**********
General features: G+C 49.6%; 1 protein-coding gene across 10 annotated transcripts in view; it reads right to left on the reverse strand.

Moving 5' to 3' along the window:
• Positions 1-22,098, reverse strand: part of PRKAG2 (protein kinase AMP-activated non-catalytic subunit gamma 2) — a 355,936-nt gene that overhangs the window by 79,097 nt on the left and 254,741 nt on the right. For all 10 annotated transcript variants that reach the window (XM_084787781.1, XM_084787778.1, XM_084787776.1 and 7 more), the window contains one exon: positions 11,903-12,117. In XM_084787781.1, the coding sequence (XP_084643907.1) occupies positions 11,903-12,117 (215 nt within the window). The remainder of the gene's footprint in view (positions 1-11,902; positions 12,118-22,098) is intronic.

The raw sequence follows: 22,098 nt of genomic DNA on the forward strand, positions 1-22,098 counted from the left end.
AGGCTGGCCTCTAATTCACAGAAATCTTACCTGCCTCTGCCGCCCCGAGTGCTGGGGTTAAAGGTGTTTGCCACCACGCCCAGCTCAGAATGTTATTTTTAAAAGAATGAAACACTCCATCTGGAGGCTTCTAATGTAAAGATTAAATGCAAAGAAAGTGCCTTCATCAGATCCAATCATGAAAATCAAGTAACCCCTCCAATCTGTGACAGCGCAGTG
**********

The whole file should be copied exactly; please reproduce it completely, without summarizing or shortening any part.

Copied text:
General features: G+C 49.6%; 1 protein-coding gene across 10 annotated transcripts in view; it reads right to left on the reverse strand.

Moving 5' to 3' along the window:
• Positions 1-22,098, reverse strand: part of PRKAG2 (protein kinase AMP-activated non-catalytic subunit gamma 2) — a 355,936-nt gene that overhangs the window by 79,097 nt on the left and 254,741 nt on the right. For all 10 annotated transcript variants that reach the window (XM_084787781.1, XM_084787778.1, XM_084787776.1 and 7 more), the window contains one exon: positions 11,903-12,117. In XM_084787781.1, the coding sequence (XP_084643907.1) occupies positions 11,903-12,117 (215 nt within the window). The remainder of the gene's footprint in view (positions 1-11,902; positions 12,118-22,098) is intronic.

The raw sequence follows: 22,098 nt of genomic DNA on the forward strand, positions 1-22,098 counted from the left end.
AGGCTGGCCTCTAATTCACAGAAATCTTACCTGCCTCTGCCGCCCCGAGTGCTGGGGTTAAAGGTGTTTGCCACCACGCCCAGCTCAGAATGTTATTTTTAAAAGAATGAAACACTCCATCTGGAGGCTTCTAATGTAAAGATTAAATGCAAAGAAAGTGCCTTCATCAGATCCAATCATGAAAATCAAGTAACCCCTCCAATCTGTGACAGCGCAGTG